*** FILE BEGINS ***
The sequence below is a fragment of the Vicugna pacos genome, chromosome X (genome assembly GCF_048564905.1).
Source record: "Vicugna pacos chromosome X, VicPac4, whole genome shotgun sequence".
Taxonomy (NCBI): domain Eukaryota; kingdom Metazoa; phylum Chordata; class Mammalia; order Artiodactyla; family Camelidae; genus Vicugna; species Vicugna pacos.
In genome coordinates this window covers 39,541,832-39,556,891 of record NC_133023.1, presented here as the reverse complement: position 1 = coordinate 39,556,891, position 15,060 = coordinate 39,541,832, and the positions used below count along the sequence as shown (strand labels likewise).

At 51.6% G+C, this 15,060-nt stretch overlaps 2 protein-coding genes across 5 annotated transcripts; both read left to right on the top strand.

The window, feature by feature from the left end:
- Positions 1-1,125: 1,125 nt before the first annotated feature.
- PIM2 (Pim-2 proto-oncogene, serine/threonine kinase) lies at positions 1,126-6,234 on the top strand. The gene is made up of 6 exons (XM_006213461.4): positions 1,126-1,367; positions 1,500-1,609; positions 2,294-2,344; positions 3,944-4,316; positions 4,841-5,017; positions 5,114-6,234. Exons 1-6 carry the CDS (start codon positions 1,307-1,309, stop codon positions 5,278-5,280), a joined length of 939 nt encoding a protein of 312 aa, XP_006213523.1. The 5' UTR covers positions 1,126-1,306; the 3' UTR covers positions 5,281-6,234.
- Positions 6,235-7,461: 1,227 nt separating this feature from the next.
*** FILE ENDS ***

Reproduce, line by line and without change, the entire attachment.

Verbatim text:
The sequence below is a fragment of the Vicugna pacos genome, chromosome X (genome assembly GCF_048564905.1).
Source record: "Vicugna pacos chromosome X, VicPac4, whole genome shotgun sequence".
Taxonomy (NCBI): domain Eukaryota; kingdom Metazoa; phylum Chordata; class Mammalia; order Artiodactyla; family Camelidae; genus Vicugna; species Vicugna pacos.
In genome coordinates this window covers 39,541,832-39,556,891 of record NC_133023.1, presented here as the reverse complement: position 1 = coordinate 39,556,891, position 15,060 = coordinate 39,541,832, and the positions used below count along the sequence as shown (strand labels likewise).

At 51.6% G+C, this 15,060-nt stretch overlaps 2 protein-coding genes across 5 annotated transcripts; both read left to right on the top strand.

The window, feature by feature from the left end:
- Positions 1-1,125: 1,125 nt before the first annotated feature.
- PIM2 (Pim-2 proto-oncogene, serine/threonine kinase) lies at positions 1,126-6,234 on the top strand. The gene is made up of 6 exons (XM_006213461.4): positions 1,126-1,367; positions 1,500-1,609; positions 2,294-2,344; positions 3,944-4,316; positions 4,841-5,017; positions 5,114-6,234. Exons 1-6 carry the CDS (start codon positions 1,307-1,309, stop codon positions 5,278-5,280), a joined length of 939 nt encoding a protein of 312 aa, XP_006213523.1. The 5' UTR covers positions 1,126-1,306; the 3' UTR covers positions 5,281-6,234.
- Positions 6,235-7,461: 1,227 nt separating this feature from the next.